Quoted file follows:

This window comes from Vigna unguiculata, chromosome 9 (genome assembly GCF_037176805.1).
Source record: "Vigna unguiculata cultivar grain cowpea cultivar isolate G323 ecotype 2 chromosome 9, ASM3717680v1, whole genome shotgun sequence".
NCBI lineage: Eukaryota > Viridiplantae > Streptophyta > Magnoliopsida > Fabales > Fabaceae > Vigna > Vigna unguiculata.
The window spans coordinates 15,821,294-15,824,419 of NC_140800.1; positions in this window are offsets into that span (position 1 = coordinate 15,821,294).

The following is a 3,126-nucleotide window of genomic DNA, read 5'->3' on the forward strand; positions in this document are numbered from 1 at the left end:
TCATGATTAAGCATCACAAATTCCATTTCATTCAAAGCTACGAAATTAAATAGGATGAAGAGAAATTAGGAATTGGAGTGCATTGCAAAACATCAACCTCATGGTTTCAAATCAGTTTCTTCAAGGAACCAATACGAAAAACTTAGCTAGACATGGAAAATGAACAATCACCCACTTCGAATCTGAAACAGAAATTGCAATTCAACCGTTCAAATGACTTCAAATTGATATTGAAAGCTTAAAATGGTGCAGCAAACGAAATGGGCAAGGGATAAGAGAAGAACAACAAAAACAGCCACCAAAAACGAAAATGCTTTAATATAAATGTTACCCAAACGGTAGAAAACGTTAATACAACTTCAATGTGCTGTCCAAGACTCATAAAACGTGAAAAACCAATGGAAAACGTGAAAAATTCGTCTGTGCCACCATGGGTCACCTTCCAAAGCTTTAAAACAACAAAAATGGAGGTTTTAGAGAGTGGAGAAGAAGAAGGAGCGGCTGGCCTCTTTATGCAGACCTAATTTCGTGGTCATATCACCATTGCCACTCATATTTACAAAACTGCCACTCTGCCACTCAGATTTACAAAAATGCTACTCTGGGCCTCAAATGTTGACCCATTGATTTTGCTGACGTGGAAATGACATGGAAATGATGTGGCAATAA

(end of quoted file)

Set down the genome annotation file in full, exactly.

This window comes from Vigna unguiculata, chromosome 9 (genome assembly GCF_037176805.1).
Source record: "Vigna unguiculata cultivar grain cowpea cultivar isolate G323 ecotype 2 chromosome 9, ASM3717680v1, whole genome shotgun sequence".
NCBI lineage: Eukaryota > Viridiplantae > Streptophyta > Magnoliopsida > Fabales > Fabaceae > Vigna > Vigna unguiculata.
The window spans coordinates 15,821,294-15,824,419 of NC_140800.1; positions in this window are offsets into that span (position 1 = coordinate 15,821,294).

The following is a 3,126-nucleotide window of genomic DNA, read 5'->3' on the forward strand; positions in this document are numbered from 1 at the left end:
TCATGATTAAGCATCACAAATTCCATTTCATTCAAAGCTACGAAATTAAATAGGATGAAGAGAAATTAGGAATTGGAGTGCATTGCAAAACATCAACCTCATGGTTTCAAATCAGTTTCTTCAAGGAACCAATACGAAAAACTTAGCTAGACATGGAAAATGAACAATCACCCACTTCGAATCTGAAACAGAAATTGCAATTCAACCGTTCAAATGACTTCAAATTGATATTGAAAGCTTAAAATGGTGCAGCAAACGAAATGGGCAAGGGATAAGAGAAGAACAACAAAAACAGCCACCAAAAACGAAAATGCTTTAATATAAATGTTACCCAAACGGTAGAAAACGTTAATACAACTTCAATGTGCTGTCCAAGACTCATAAAACGTGAAAAACCAATGGAAAACGTGAAAAATTCGTCTGTGCCACCATGGGTCACCTTCCAAAGCTTTAAAACAACAAAAATGGAGGTTTTAGAGAGTGGAGAAGAAGAAGGAGCGGCTGGCCTCTTTATGCAGACCTAATTTCGTGGTCATATCACCATTGCCACTCATATTTACAAAACTGCCACTCTGCCACTCAGATTTACAAAAATGCTACTCTGGGCCTCAAATGTTGACCCATTGATTTTGCTGACGTGGAAATGACATGGAAATGATGTGGCAATAA